From daily The Guardian in England:
The transformative effect of Ovid’s Metamorphoses on European art
As a summer National Gallery exhibition will show, Titian was the greatest visualiser of Ovid – but he had some major competition
The National Gallery once put on an exhibition about the influence of the New Testament on western art. Seeing Salvation argued that if you don’t know the biblical story of Christ, you can’t comprehend such paintings as Titian’s Noli Me Tangere. But this summer the same gallery showcases another, very different book that has also exerted a vast influence on European art – Ovid‘s Metamorphoses.
Written in Latin in the reign of the ancient Roman emperor Augustus, who exiled Ovid for naughtiness, this epic poem retells the myths of ancient Greece for a sophisticated Roman audience. Ovid’s audience worshipped these same gods, giving the Greek pantheon Latin names (Zeus became Jupiter or Jove, Aphrodite became Venus, and so on) but found the antics of their deities by turns salacious, shocking, hilarious and tragic.
Ovid tells stories in verse about the crazed love life of Jupiter, driven by his lusts for various nymphs to take the forms of a bull, or a cloud, or a shower of gold in order to trick or seduce them. He tells of the courage of Perseus, who killed Medusa, and the folly of Phaethon, who tried to drive the sun’s chariot. He was the favourite source of classical myth for artists in the 16th and 17th centuries, and reading his book is like flicking through a series of descriptions of famous paintings, so copiously has he been illustrated.
The National Gallery is putting on its show Metamorphosis to celebrate the two great Titians it has purchased in partnership with the National Gallery of Scotland. Diana and Callisto and Diana and Actaeon both depict scenes from Ovid. But if Titian was the greatest visualiser of Ovid he had a lot of competition. Such marvels of art as Correggio’s Jupiter and Io, Michelangelo’s Fall of Phaethon, and Carravaggio’s Medusa all draw heat from Ovid’s imaginative fire.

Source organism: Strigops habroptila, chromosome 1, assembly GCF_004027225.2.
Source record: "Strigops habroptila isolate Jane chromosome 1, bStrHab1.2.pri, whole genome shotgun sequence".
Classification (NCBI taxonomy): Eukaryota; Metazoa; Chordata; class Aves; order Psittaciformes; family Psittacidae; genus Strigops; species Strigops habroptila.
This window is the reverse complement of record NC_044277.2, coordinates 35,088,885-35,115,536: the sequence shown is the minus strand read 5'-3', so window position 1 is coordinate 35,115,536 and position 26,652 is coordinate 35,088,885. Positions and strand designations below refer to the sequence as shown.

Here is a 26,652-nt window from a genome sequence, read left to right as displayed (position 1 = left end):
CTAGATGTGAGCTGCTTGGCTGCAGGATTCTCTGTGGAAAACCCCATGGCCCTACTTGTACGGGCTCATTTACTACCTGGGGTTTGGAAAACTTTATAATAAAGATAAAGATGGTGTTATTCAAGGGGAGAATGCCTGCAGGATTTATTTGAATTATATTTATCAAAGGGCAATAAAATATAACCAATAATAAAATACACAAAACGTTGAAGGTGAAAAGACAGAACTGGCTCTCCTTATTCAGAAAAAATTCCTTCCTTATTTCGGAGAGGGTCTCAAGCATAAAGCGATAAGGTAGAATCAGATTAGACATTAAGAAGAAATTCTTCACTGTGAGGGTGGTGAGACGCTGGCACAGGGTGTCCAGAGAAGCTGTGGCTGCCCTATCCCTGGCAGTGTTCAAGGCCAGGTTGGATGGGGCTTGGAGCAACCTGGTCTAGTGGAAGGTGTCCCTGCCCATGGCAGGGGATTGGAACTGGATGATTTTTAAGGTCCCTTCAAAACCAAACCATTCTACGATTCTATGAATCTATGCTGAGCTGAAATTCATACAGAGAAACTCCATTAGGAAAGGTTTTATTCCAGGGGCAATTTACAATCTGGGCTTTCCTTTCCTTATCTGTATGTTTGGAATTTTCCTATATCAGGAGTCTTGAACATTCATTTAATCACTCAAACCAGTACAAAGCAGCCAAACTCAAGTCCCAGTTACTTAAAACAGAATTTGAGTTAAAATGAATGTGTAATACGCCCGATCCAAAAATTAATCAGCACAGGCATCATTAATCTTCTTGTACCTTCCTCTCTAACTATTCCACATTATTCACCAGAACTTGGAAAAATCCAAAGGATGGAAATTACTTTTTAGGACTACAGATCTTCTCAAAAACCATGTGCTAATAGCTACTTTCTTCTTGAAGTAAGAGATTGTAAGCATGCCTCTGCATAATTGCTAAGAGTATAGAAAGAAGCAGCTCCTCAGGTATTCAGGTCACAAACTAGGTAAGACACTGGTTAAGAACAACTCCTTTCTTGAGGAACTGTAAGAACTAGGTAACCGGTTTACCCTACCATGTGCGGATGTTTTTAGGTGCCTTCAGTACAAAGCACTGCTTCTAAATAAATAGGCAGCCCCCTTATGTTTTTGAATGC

The exhibition Metamorphosis, an Olympic special tied in with new opera productions, involves works by contemporary British artists – including Chris Ofili and Mark Wallinger – that respond to Ovid’s myths. The gallery is also publishing newly commissioned poems after Ovid by writers who include Seamus Heaney.
- “Ovid’s” Niobe Statues Found (rogueclassicism.com)
- Find of Roman statues ‘important’ (bbc.co.uk)
- Titian Discovered at London’s National Gallery (artsbeat.blogs.nytimes.com)
- Challenges of Classics in the Digital Age: Working with the DCC (eduhacker.net)
- Whistler in the Dark explores the myth in ‘Tales from Ovid’ (metrowestdailynews.com)
- Roman era statues found (radionz.co.nz)
- Janus, in Ovid’s Poem “Fasti” (seeingthegreensea.wordpress.com)
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